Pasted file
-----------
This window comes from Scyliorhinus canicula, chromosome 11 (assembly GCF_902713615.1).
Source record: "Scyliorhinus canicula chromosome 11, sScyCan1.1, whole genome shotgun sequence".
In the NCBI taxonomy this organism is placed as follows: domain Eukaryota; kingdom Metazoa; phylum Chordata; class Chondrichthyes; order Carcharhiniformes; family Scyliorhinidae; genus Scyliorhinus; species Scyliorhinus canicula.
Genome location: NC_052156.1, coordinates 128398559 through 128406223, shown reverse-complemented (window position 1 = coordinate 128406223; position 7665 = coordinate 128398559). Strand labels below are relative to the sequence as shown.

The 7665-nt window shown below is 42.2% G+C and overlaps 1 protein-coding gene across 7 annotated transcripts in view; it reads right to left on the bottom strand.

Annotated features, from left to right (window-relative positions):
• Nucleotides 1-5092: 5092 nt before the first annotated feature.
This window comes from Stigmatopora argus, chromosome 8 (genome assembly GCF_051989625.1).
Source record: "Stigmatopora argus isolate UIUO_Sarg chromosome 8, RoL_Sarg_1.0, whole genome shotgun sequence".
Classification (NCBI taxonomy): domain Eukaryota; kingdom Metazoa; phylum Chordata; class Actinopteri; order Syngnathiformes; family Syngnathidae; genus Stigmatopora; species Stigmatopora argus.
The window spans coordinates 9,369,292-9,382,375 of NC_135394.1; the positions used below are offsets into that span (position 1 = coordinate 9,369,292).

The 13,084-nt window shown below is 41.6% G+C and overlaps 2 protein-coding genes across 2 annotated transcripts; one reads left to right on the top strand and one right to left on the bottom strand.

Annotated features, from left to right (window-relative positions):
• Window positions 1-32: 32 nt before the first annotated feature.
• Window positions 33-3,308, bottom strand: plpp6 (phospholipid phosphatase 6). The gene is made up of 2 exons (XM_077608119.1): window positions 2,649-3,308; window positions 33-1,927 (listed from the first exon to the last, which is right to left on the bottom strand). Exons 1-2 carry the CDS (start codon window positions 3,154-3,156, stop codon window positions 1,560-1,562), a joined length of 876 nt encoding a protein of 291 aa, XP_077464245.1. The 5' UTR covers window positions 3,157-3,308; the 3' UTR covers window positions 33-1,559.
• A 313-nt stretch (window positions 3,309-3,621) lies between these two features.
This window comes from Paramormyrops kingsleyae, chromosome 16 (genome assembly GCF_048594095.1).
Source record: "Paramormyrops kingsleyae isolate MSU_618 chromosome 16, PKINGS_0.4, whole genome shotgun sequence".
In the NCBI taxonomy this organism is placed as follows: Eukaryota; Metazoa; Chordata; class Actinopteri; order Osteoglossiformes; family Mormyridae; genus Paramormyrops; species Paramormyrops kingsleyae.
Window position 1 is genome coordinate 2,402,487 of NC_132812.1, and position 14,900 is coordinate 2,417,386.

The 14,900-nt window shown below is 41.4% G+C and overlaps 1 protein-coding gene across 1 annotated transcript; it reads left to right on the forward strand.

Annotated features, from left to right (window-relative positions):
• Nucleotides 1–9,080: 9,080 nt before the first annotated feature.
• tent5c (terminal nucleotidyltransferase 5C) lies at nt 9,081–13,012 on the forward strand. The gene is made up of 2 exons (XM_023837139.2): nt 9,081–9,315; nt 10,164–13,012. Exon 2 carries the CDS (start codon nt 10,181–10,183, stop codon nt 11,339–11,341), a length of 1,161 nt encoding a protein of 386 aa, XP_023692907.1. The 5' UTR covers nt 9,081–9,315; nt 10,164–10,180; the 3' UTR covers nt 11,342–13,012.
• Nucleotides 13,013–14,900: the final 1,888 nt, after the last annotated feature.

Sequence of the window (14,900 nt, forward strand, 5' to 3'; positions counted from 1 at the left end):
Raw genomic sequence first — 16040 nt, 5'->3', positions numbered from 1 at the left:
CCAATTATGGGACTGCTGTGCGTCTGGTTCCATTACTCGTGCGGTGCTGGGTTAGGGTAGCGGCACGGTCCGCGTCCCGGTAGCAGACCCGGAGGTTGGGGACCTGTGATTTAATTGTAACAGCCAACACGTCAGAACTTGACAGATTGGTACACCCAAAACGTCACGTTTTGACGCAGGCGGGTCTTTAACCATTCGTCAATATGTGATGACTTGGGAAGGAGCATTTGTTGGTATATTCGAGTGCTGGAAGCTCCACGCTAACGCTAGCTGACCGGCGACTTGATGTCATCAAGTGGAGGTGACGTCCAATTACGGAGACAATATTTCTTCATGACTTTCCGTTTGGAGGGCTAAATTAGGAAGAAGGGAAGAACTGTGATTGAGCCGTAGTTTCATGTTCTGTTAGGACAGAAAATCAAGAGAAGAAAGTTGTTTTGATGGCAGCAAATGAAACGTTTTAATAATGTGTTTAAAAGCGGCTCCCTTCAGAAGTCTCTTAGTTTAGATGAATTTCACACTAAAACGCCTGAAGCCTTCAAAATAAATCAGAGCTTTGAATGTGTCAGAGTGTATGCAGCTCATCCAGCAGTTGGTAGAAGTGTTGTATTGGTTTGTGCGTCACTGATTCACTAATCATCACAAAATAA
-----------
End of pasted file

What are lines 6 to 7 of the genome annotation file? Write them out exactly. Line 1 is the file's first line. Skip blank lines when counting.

Annotated features, from left to right (window-relative positions):
• Nucleotides 1-5092: 5092 nt before the first annotated feature.